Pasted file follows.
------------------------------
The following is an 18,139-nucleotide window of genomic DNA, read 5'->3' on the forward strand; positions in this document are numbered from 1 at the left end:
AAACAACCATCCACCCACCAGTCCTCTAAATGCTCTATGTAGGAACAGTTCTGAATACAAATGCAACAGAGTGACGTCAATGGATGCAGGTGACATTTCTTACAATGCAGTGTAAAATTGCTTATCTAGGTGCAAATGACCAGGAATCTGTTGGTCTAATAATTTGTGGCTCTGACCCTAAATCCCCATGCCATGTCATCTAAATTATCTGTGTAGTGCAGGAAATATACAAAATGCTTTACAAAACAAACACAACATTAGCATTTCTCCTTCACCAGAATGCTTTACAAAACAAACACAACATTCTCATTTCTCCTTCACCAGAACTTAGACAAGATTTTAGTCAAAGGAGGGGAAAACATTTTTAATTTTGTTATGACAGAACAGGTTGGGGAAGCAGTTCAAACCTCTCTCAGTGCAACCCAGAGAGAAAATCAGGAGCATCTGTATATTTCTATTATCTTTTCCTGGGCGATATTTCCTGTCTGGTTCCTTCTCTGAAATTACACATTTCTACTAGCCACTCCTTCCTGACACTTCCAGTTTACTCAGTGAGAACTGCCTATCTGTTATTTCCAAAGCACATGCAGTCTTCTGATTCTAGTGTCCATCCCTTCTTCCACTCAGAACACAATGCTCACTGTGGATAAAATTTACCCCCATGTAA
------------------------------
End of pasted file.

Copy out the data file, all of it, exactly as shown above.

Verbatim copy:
The following is an 18,139-nucleotide window of genomic DNA, read 5'->3' on the forward strand; positions in this document are numbered from 1 at the left end:
AAACAACCATCCACCCACCAGTCCTCTAAATGCTCTATGTAGGAACAGTTCTGAATACAAATGCAACAGAGTGACGTCAATGGATGCAGGTGACATTTCTTACAATGCAGTGTAAAATTGCTTATCTAGGTGCAAATGACCAGGAATCTGTTGGTCTAATAATTTGTGGCTCTGACCCTAAATCCCCATGCCATGTCATCTAAATTATCTGTGTAGTGCAGGAAATATACAAAATGCTTTACAAAACAAACACAACATTAGCATTTCTCCTTCACCAGAATGCTTTACAAAACAAACACAACATTCTCATTTCTCCTTCACCAGAACTTAGACAAGATTTTAGTCAAAGGAGGGGAAAACATTTTTAATTTTGTTATGACAGAACAGGTTGGGGAAGCAGTTCAAACCTCTCTCAGTGCAACCCAGAGAGAAAATCAGGAGCATCTGTATATTTCTATTATCTTTTCCTGGGCGATATTTCCTGTCTGGTTCCTTCTCTGAAATTACACATTTCTACTAGCCACTCCTTCCTGACACTTCCAGTTTACTCAGTGAGAACTGCCTATCTGTTATTTCCAAAGCACATGCAGTCTTCTGATTCTAGTGTCCATCCCTTCTTCCACTCAGAACACAATGCTCACTGTGGATAAAATTTACCCCCATGTAA